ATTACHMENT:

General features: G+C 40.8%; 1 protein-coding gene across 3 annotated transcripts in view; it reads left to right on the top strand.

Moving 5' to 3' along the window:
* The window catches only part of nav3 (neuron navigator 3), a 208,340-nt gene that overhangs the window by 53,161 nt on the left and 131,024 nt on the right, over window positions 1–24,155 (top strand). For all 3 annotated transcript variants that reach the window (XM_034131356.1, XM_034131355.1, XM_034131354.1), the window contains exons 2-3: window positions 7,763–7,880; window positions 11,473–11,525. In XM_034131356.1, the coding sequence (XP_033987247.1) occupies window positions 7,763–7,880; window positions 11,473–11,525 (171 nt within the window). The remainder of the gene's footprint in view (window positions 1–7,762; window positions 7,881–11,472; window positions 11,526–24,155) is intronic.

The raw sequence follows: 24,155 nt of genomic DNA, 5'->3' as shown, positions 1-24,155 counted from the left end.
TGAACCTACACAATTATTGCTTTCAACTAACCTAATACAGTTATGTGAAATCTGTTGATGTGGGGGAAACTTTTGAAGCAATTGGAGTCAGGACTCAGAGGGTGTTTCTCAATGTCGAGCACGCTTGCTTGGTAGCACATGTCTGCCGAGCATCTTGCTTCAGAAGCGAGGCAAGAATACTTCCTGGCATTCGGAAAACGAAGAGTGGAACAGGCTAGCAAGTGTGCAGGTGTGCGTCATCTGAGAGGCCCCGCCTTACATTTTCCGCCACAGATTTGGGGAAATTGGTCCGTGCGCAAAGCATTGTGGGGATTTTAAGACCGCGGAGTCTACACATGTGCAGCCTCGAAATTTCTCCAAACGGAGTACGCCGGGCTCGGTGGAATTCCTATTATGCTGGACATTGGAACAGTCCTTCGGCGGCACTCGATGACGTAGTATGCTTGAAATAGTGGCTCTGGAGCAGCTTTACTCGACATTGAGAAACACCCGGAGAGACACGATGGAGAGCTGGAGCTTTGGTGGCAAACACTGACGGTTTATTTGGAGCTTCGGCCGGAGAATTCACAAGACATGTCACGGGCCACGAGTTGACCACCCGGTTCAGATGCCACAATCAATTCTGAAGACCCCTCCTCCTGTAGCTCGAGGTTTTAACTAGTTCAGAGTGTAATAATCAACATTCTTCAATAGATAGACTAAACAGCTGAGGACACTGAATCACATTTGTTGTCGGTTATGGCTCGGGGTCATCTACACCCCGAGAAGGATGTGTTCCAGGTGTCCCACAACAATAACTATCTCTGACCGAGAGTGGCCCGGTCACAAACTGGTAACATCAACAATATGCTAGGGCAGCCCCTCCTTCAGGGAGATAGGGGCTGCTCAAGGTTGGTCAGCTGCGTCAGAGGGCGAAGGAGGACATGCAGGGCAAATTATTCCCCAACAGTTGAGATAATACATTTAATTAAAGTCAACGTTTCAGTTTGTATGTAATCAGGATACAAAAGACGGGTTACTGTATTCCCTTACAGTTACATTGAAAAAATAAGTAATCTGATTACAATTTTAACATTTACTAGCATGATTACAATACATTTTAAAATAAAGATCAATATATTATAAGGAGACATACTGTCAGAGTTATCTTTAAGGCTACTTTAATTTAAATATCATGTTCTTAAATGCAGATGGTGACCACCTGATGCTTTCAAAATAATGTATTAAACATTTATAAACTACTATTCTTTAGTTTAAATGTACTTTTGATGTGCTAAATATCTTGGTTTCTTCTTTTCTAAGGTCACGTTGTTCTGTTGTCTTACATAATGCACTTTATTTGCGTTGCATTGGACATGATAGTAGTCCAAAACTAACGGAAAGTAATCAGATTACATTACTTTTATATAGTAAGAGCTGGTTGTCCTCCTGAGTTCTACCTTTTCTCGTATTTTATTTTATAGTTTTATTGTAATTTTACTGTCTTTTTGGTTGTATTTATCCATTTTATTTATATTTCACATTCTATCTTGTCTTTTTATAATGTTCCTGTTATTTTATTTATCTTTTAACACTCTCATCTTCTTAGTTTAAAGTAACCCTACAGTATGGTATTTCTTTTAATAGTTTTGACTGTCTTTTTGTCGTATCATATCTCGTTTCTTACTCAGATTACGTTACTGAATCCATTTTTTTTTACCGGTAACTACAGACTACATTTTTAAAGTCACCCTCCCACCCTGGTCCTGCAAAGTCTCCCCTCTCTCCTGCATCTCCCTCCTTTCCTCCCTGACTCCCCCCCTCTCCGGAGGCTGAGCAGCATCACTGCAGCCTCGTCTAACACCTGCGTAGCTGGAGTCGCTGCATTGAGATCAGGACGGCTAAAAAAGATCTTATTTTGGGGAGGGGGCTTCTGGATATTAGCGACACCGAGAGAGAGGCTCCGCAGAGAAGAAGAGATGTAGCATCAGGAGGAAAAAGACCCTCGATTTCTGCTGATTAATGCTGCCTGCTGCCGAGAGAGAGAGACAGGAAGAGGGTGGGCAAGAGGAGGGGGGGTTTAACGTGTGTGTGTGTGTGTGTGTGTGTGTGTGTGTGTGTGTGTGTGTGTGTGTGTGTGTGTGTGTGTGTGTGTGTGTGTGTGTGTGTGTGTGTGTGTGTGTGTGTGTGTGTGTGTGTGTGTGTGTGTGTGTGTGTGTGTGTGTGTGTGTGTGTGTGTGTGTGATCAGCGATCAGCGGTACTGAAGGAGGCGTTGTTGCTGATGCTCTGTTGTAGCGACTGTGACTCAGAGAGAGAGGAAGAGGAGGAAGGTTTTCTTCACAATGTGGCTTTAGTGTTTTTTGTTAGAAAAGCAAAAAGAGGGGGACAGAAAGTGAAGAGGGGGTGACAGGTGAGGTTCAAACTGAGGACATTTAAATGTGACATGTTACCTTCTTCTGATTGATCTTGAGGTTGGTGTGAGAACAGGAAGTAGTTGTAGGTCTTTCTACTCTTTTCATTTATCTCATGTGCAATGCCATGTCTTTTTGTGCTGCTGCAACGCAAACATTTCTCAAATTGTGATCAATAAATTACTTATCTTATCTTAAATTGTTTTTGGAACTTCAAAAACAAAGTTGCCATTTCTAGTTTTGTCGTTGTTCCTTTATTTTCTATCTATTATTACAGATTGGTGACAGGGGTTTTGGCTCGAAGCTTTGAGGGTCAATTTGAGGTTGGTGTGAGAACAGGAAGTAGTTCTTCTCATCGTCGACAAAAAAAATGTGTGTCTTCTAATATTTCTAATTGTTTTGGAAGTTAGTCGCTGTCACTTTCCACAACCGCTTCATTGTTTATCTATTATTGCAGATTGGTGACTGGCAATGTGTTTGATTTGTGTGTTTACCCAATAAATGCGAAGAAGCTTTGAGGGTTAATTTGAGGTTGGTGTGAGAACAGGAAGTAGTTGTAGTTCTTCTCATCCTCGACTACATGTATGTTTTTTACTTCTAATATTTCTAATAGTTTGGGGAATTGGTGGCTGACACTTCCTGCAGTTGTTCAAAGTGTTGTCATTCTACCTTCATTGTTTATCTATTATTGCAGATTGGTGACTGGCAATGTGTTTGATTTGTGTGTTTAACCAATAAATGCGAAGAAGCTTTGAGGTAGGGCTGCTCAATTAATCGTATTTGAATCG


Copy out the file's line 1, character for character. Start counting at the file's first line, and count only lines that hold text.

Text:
General features: G+C 40.8%; 1 protein-coding gene across 3 annotated transcripts in view; it reads left to right on the top strand.